Mélanie Joly, Minister of Canadian Heritage – Arts and culture help to integrate refugees
By Sergio Martinez – mtltimes.ca
Everybody is talking about the Syrian refugees who have already started to arrive in Canada, including a good number of them in Quebec, of which the majority will most likely choose to settle in Montreal. Of course, in a case like this of a massive arrival of people, most of the talk focuses on the economic and social aspects of their presence. But there is an aspect that should not be neglected: these are families that besides their basic survival needs must also have other needs that are not of a material nature, there are also the cultural needs, the satisfaction of reading, attending a concert, watching a play, or seeing a movie. And everyone who has moved to a new country must know: one of the main ways to learn about a new society is through the cultural and artistic products of that society. Thus, the initiative announced by the CEO of the Canada Council for the Arts and the Minister of Canadian Heritage, with the support of Sun Life Financial comes to help in solving two important aspects regarding the new refugees that Canada is about to welcome. On the one hand, to provide these Syrian families access to artistic products because they, in turn, will give them back a sense of humanity that during all the time they were displaced could have been damaged. And on the other hand by giving them access to books, movies, and plays created or interpreted by Canadians the new arrivals will also acquire a sense of what being part of this society means. In other words, integration into the Quebec and Canadian culture and society should be helped by this initiative.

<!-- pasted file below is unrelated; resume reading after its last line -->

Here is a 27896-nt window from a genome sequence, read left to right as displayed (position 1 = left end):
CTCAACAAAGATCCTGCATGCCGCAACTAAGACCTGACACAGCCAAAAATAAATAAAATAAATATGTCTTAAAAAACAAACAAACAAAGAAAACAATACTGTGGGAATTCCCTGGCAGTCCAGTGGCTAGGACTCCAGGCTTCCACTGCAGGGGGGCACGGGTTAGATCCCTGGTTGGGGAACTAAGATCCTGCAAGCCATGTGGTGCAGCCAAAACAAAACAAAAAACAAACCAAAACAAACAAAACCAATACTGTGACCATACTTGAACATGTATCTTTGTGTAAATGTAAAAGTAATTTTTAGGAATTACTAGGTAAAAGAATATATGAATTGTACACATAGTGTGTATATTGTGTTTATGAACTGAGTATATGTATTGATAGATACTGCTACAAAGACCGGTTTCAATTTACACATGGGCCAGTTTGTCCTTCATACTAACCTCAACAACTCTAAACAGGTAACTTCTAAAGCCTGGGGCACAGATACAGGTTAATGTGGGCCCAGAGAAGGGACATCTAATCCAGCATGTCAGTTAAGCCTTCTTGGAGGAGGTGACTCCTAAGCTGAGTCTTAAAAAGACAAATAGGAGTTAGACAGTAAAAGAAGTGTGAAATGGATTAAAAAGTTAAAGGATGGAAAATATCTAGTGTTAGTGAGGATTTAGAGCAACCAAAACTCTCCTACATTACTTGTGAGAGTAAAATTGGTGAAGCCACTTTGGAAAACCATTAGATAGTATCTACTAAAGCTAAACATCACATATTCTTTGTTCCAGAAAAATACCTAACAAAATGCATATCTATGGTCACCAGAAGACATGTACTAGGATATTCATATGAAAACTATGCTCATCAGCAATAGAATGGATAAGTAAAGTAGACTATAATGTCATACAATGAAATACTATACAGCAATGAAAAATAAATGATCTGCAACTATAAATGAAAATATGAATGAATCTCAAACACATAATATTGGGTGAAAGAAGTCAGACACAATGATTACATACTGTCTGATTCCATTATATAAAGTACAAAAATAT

Simon Brault, Director and CEO of the Canada Council for the Arts put it this way: “We know the welcome and integration of refugees is a highly complex and multifaceted process, and this initiative is one modest piece of much broader collective and national efforts. We also know that arts and culture can be a refuge, a celebration of diversity, and source of inspiration and connection. Our message on behalf of the arts community to newcomers is ‘welcome, we are so happy to have you in our communities, we welcome you to our spaces, performances and events when you are ready.'”
For her part Mélanie Joly, Minister of Canadian Heritage, stated: “All Canadians are encouraged to join in the efforts to help Syrian refugees flourish in their new communities. I am pleased to support this initiative that will allow newcomers to discover Canadian culture through enriching cultural and artistic experiences.”
According to the Canada Council for the Arts communiqué “for 2016-17, the Canada Council is committing $150,000 to support the arts initiative. This is new money added to the existing granting activities of the Council. Sun Life Financial will contribute $50,000 through its Corporate Social Responsibility and Philanthropy Branch. More details on the initiative will be released in March 2016, as will a list of collaborators and resources in the resettlement sector in communities across Canada.”
The initiative is certainly a laudable one since it may serve the two purposes that I already mentioned. During the question period that followed, however, I addressed some questions to Mr. Brault regarding the role of the Council and its relation with ethnic communities in the past. I pointed out that the support of that Canadian institution for people from the ethnic communities hasn’t been good since it tended to favour those coming from old-stock English and French-speaking communities. Then—even if this is a good initiative—it would primarily benefit established cultural and artistic institutions whose works and plays may be paid for by the Council for the consumption of the newcomers. But what about those writers, musicians, and other artists that for sure might be coming among the 25 thousand refugees? Would they be able to get any support?
Mr. Brault replied that the issue of diversity is becoming now a priority for the Council. The time for creators from the ethnic communities may have then come to get recognition and support from the Canada Council for the Arts. I hope that will be the case from now on.